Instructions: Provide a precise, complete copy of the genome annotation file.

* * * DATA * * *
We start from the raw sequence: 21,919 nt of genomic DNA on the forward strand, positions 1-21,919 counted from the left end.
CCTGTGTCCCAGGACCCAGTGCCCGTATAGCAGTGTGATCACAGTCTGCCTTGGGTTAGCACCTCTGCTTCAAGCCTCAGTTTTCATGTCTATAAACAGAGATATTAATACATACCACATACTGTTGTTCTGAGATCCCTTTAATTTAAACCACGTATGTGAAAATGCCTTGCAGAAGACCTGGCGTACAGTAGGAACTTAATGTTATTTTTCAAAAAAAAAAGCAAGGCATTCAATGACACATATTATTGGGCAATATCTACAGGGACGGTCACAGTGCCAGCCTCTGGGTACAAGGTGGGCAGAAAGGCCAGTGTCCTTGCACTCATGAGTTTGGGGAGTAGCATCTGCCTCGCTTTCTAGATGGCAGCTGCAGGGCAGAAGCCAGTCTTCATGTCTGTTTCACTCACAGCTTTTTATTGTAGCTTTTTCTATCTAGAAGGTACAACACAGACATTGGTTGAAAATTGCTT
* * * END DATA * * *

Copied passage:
We start from the raw sequence: 21,919 nt of genomic DNA on the forward strand, positions 1-21,919 counted from the left end.
CCTGTGTCCCAGGACCCAGTGCCCGTATAGCAGTGTGATCACAGTCTGCCTTGGGTTAGCACCTCTGCTTCAAGCCTCAGTTTTCATGTCTATAAACAGAGATATTAATACATACCACATACTGTTGTTCTGAGATCCCTTTAATTTAAACCACGTATGTGAAAATGCCTTGCAGAAGACCTGGCGTACAGTAGGAACTTAATGTTATTTTTCAAAAAAAAAAGCAAGGCATTCAATGACACATATTATTGGGCAATATCTACAGGGACGGTCACAGTGCCAGCCTCTGGGTACAAGGTGGGCAGAAAGGCCAGTGTCCTTGCACTCATGAGTTTGGGGAGTAGCATCTGCCTCGCTTTCTAGATGGCAGCTGCAGGGCAGAAGCCAGTCTTCATGTCTGTTTCACTCACAGCTTTTTATTGTAGCTTTTTCTATCTAGAAGGTACAACACAGACATTGGTTGAAAATTGCTT